OSU Gets Grant for Research Vessel Construction

Oregon State University has just received a grant of $121.88 million from the National Science Foundation to spearhead the construction of a new class of research vessels for the United States Academic Research Fleet.

This grant will fund the construction of the first of three planned vessels approved by Congress for research in coastal regions of the continental United States and Alaska.

When funding for the next two vessels is authorized, the total grant to OSU could increase to as much as $365 million.

The first vessel is slated to be operated by OSU for research missions focusing on the U.S. West Coast. The NSF will begin the competitive selection of operating institutions for the second and third vessels later this year.

Oregon State University is extremely proud to lead this effort to create the next generation of regional ocean-going research vessels funded by NSF,” said OSU president Edward J. Ray. “Our exceptional marine science programs are uniquely positioned to advance knowledge of the oceans and to seek solutions to the threats facing healthy coastal communities – and more broadly, global ecological well-being – through their teaching and research.”

OSU was selected by the National Science Foundation in 2013 to lead the initial design phase for the new vessels, and to develop and execute a competitive selection for a shipyard in the United States to do the construction. Gulf Island Shipyards, in Louisiana was chosen and will conduct the detailed design verification over the next year. Officials hope to have a keel-laying ceremony for the first vessel in the spring of 2018, with the ship delivered to OSU for a year of extensive testing in 2020.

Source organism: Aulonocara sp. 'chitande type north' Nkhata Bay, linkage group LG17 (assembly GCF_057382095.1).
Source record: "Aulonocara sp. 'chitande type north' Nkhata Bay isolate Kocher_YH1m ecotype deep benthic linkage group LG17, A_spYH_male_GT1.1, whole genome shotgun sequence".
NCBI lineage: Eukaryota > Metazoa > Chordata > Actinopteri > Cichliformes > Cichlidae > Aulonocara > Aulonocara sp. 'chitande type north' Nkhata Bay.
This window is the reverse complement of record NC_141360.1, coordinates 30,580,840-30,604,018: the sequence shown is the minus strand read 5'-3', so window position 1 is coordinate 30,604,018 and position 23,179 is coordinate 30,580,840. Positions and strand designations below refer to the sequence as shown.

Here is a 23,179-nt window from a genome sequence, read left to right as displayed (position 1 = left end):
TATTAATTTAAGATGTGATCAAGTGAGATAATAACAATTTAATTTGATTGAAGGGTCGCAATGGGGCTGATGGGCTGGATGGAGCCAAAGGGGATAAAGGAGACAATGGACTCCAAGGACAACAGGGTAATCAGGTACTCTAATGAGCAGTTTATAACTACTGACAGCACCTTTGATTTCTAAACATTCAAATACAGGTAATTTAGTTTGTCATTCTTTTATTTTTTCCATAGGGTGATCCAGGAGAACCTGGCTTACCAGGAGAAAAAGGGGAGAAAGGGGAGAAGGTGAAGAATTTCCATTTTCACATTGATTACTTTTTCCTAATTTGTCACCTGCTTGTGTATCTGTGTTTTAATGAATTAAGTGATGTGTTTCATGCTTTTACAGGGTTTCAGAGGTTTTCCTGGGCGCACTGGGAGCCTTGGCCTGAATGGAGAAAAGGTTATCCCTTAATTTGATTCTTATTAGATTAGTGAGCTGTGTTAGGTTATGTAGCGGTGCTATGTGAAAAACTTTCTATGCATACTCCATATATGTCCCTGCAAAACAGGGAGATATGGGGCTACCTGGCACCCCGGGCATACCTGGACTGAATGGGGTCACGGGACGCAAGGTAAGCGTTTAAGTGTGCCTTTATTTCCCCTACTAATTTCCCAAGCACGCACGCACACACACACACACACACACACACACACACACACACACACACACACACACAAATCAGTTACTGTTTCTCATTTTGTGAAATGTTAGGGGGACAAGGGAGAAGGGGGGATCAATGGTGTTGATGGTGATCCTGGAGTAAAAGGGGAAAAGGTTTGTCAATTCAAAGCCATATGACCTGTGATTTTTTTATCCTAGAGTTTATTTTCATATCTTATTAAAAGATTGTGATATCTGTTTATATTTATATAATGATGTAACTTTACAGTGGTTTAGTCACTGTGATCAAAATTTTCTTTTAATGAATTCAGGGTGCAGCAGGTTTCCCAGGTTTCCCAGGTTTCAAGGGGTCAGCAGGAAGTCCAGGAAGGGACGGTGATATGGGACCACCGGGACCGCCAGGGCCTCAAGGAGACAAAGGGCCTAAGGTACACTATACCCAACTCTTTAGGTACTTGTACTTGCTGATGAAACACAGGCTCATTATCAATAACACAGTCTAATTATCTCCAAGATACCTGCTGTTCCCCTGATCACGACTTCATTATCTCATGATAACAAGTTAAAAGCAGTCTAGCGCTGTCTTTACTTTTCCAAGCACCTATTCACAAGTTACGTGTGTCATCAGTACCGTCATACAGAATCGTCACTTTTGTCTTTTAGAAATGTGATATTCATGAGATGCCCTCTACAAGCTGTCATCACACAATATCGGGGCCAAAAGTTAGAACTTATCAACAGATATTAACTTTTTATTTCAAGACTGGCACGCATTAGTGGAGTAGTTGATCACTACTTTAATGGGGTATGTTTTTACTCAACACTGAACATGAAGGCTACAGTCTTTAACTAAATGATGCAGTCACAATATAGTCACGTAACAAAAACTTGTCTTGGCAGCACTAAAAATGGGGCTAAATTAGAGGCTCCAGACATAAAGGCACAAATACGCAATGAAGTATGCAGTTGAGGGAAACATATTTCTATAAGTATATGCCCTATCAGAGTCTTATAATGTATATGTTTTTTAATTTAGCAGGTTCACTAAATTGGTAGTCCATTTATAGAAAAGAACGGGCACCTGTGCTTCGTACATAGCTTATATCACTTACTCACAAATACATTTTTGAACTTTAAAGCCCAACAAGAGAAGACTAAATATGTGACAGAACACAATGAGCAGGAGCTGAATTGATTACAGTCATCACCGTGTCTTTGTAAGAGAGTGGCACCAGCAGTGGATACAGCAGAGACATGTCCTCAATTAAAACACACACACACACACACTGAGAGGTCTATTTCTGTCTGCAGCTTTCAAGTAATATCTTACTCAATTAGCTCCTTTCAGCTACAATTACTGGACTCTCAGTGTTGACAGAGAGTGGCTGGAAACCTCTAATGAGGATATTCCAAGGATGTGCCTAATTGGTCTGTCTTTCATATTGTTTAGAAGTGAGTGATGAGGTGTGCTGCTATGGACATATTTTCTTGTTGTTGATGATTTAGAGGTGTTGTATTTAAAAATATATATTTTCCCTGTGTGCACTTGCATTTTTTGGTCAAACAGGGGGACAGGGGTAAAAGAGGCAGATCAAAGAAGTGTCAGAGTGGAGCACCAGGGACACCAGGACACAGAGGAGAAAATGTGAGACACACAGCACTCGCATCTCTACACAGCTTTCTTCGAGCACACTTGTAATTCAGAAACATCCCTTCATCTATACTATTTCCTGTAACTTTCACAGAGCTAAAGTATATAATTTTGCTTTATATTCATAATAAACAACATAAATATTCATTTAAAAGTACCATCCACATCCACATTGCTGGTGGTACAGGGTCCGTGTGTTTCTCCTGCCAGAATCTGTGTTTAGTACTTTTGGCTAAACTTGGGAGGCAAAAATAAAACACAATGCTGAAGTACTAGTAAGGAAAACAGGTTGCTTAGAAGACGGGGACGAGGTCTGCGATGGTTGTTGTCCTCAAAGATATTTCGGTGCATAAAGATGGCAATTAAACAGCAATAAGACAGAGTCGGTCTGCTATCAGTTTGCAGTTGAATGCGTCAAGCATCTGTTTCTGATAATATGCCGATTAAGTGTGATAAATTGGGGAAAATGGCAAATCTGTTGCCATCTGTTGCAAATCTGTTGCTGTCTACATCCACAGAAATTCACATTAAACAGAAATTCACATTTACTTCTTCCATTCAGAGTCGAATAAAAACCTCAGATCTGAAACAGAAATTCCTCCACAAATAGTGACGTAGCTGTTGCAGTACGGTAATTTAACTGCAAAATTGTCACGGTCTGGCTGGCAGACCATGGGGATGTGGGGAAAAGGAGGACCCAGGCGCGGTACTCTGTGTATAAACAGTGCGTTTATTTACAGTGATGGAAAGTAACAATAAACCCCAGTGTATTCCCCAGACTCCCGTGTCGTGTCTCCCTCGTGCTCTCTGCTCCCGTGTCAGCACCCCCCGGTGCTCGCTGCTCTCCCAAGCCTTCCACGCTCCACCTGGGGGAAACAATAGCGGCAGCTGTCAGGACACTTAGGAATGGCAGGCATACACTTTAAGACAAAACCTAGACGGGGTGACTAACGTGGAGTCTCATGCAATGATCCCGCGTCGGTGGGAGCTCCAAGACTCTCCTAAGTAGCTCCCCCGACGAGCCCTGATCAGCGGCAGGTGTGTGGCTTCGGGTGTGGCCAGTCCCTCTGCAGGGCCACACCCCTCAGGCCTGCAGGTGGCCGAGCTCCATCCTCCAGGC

The ships will be equipped to conduct detailed seafloor mapping, to reveal geologic structures important to understanding processes such as subduction zone earthquakes that may trigger tsunamis. The Pacific

The new ships will also be equipped with sensors that will be used to detect and characterize harmful algal blooms, changing ocean chemistry, and the interactions between the sea and atmosphere.

“This class of ships will enable researchers to work much more safely and efficiently at sea because of better handling and stability, more capacity for instrumentation and less noise,” said Clare Reimers, a professor in the College of Earth, Ocean, and Atmospheric Sciences and project co-leader. “

Oregon State is expected to begin operating the first of the new ships in the fall of 2021, after a year of testing and then official Academic-Fleet designation by the University-National Oceanographic Laboratory System (UNOLS), according to Demian Bailey, also a project co-leader for OSU.

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